Philip Green avoids sanctions over BHS but Chappell is banned
Despite heavy criticism over his role in the BHS collapse, Arcadia chief Sir Philip Green has avoided a ban on holding company directorships. However, Dominic Chappell, whose group bought BHS for £1 in 2015, has been told by the Insolvency Service that he, and three other ex-BHS execs, might not be able to be company directors for another 15 years.
BHS collapsed in 2016 with the loss of 11,000 jobs. The failure also led to huge problems for retail landlords as many of the firm’s large sites proved difficult to let and a big chunk of them are still empty.
MP Frank Field, who has been feuding with Sir Philip for several years, criticised the Insolvency Service saying that it pursued weak target Chappell while fighting shy of going after the much stronger Arcadia boss.
“This is the same tired old story of the establishment powers being strong on the weak, and weak on the strong,” he said.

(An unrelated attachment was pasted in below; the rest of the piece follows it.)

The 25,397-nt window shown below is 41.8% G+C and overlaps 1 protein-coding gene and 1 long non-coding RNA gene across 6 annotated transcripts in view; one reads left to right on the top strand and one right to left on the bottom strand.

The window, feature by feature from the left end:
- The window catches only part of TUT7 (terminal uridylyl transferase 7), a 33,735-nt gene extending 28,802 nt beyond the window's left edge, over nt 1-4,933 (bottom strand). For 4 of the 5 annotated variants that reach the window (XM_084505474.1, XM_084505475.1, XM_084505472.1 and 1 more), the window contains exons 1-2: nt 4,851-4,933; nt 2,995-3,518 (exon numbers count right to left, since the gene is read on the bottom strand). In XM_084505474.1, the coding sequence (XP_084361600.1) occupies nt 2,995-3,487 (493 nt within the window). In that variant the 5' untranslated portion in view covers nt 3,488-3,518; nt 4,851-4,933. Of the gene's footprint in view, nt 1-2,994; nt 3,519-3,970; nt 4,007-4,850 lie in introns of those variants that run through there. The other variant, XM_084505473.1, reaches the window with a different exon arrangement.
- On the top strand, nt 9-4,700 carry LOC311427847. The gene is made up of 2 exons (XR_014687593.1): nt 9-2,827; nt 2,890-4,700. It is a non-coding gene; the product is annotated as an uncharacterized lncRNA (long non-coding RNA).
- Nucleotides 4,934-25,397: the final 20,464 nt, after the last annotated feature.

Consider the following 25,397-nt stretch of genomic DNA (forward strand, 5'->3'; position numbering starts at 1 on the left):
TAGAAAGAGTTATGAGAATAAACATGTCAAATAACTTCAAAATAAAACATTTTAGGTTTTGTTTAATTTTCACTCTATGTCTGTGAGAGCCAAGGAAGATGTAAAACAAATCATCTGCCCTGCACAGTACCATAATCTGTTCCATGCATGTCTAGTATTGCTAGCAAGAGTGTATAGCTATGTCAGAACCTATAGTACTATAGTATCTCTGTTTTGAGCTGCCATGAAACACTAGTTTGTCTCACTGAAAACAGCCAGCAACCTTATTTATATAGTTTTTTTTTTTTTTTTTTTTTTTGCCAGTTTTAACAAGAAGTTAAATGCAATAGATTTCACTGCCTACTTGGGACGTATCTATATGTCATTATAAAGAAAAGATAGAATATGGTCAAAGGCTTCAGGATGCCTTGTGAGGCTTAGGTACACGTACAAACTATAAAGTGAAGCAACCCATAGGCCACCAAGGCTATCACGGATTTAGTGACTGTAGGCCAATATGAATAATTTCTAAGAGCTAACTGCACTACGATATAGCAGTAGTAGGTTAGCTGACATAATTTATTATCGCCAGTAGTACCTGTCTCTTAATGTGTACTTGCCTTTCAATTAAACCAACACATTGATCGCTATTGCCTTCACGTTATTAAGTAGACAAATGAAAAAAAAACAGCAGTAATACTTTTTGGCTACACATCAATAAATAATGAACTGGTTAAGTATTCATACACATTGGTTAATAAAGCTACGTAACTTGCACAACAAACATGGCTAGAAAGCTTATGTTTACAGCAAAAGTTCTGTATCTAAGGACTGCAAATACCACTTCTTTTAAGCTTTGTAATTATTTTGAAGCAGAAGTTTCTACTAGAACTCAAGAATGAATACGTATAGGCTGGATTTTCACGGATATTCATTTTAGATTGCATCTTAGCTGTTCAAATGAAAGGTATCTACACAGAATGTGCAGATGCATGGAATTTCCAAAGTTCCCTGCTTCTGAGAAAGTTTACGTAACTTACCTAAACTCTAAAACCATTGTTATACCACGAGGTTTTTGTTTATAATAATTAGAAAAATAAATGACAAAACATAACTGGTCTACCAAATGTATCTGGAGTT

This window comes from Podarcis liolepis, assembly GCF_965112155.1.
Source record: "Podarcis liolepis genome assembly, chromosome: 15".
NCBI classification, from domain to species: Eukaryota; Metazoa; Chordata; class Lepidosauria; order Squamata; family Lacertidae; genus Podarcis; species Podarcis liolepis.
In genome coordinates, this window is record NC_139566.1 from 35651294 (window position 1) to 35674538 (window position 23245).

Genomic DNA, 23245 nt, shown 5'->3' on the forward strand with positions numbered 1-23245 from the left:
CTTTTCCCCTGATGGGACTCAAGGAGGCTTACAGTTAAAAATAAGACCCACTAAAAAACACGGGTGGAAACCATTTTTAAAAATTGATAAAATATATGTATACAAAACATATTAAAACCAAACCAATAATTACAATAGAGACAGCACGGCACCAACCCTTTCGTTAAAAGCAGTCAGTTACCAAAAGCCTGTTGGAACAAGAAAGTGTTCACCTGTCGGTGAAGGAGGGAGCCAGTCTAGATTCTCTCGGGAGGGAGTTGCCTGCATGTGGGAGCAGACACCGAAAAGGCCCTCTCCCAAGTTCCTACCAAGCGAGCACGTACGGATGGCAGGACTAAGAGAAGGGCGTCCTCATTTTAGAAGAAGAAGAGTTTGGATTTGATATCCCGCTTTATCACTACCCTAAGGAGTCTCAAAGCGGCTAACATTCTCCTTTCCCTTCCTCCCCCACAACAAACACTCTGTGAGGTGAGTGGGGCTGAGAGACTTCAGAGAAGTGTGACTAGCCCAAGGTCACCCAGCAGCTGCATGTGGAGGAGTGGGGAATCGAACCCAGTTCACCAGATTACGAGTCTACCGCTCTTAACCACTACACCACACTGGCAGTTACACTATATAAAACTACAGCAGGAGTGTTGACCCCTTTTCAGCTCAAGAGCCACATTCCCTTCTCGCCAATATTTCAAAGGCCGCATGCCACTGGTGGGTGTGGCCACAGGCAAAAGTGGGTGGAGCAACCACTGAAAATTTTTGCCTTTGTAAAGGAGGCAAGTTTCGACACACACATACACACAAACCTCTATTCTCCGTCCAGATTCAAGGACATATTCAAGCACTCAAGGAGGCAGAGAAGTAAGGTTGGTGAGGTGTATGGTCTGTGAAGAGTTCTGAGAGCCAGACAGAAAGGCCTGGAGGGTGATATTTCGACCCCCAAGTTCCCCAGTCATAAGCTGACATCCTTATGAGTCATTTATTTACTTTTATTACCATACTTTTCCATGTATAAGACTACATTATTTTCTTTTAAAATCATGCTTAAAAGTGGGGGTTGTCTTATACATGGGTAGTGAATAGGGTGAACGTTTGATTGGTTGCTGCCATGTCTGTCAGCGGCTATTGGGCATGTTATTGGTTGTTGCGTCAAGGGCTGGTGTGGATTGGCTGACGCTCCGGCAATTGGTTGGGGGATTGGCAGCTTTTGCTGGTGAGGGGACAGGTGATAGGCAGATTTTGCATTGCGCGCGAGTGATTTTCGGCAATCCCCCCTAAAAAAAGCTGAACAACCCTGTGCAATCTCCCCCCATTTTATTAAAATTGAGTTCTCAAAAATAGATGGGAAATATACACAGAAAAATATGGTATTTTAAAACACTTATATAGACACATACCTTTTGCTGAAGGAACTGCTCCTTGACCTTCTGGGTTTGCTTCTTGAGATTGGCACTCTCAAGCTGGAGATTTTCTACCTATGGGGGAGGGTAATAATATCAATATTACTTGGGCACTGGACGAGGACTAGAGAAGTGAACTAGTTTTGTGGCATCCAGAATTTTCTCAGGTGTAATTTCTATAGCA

But the Insolvency Service said: “We can confirm that we have written to Sir Philip Green, also a former director of BHS, informing him that we do not currently intend to bring disqualification proceedings against him. As this matter may now be tested in the court it is not appropriate to comment further.”
Sir Philip owned BHS for 15 years, during which time he tried to turn it around, before selling it to Chappell’s group for £1. BHS had a £571 million pension deficit when it went under and in a later deal, Sir Philip pumped £363 million into the fund.
His spokesman said this week: “Sir Philip and his fellow directors have cooperated fully with the Insolvency Service since its investigation commenced in May 2016 and welcome this decision.”
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